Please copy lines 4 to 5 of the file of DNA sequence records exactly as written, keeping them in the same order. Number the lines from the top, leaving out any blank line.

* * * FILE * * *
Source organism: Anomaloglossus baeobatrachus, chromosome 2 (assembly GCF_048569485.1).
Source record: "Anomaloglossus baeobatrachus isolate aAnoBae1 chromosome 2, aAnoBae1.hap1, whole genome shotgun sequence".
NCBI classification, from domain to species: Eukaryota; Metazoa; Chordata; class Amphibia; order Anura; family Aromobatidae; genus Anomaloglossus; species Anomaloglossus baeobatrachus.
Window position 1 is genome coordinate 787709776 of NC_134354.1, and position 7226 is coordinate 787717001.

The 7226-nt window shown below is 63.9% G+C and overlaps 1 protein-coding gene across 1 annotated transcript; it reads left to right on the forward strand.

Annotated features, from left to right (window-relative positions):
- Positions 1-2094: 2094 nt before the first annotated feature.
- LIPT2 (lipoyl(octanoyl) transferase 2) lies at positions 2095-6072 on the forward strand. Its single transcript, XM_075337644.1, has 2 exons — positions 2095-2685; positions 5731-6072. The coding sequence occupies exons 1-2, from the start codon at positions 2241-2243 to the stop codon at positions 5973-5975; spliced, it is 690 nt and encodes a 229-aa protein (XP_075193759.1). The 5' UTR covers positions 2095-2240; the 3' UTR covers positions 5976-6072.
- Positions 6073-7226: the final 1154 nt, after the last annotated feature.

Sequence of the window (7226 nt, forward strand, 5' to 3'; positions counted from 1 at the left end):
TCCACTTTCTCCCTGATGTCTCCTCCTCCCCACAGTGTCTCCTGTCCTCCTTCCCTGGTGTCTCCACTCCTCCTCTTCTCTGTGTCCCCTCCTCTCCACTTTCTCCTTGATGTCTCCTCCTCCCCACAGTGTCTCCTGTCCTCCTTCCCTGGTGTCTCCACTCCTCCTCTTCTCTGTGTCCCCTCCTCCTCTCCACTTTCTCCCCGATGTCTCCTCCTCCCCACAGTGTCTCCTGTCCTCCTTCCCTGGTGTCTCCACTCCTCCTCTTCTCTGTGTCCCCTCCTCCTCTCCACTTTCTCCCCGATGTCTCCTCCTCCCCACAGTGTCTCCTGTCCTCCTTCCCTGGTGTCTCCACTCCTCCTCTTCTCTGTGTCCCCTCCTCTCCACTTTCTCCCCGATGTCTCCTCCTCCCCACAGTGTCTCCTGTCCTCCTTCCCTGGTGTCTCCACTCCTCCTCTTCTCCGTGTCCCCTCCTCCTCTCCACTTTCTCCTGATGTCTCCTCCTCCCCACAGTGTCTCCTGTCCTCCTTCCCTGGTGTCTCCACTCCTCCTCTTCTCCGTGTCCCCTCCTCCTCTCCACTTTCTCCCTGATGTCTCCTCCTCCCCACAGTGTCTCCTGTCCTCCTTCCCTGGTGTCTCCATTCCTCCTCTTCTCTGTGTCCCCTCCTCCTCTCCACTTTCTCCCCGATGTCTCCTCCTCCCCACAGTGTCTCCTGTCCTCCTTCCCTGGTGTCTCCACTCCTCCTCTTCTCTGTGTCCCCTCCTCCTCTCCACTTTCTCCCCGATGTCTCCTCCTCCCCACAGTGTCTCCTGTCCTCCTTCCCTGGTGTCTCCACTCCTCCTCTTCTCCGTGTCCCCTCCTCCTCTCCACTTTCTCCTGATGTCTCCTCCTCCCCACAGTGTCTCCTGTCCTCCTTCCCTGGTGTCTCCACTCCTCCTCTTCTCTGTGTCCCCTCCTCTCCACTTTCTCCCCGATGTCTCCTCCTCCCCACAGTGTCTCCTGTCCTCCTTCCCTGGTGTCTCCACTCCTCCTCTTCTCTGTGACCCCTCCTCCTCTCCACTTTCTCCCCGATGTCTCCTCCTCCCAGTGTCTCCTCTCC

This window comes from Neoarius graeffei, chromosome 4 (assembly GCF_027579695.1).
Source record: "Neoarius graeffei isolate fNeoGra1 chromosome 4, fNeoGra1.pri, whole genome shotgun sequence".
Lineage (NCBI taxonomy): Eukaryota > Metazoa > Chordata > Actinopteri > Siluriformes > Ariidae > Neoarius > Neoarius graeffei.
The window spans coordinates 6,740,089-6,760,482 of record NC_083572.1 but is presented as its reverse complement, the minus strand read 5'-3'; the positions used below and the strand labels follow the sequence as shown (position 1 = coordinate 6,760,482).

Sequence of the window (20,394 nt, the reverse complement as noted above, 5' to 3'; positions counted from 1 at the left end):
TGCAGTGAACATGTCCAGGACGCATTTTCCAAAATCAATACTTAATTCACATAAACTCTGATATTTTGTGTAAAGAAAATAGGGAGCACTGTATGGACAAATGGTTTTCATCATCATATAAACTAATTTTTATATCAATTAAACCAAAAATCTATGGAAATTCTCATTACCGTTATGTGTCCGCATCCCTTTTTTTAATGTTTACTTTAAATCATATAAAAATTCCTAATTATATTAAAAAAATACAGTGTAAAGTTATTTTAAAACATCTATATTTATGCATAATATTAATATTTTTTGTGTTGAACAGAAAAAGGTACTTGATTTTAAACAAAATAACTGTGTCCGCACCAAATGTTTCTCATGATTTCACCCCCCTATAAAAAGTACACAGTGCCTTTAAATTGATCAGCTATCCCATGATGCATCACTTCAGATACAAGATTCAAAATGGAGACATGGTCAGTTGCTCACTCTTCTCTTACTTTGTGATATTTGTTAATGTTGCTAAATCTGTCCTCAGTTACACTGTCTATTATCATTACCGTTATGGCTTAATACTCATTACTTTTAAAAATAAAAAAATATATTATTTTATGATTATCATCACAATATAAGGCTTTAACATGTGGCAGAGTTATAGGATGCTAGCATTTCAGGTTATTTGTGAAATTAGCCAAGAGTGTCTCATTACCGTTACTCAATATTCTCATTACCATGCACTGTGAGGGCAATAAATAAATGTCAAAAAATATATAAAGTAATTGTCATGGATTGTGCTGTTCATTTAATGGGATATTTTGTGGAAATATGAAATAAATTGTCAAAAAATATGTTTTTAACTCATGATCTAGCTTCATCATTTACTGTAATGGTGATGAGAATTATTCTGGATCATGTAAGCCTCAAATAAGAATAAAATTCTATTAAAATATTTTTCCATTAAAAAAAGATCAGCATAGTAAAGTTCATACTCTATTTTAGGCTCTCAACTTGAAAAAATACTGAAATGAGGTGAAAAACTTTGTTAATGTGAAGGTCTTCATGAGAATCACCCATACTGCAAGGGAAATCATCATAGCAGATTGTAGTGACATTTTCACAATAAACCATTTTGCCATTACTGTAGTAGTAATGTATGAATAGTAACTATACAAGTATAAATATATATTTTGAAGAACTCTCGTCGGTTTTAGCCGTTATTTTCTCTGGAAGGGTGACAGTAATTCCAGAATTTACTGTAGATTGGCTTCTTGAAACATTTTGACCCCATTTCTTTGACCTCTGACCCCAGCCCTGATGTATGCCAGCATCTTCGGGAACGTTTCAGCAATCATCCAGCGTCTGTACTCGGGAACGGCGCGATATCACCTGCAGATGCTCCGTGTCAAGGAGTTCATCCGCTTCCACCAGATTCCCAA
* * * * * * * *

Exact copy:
Window position 1 is genome coordinate 787709776 of NC_134354.1, and position 7226 is coordinate 787717001.

The 7226-nt window shown below is 63.9% G+C and overlaps 1 protein-coding gene across 1 annotated transcript; it reads left to right on the forward strand.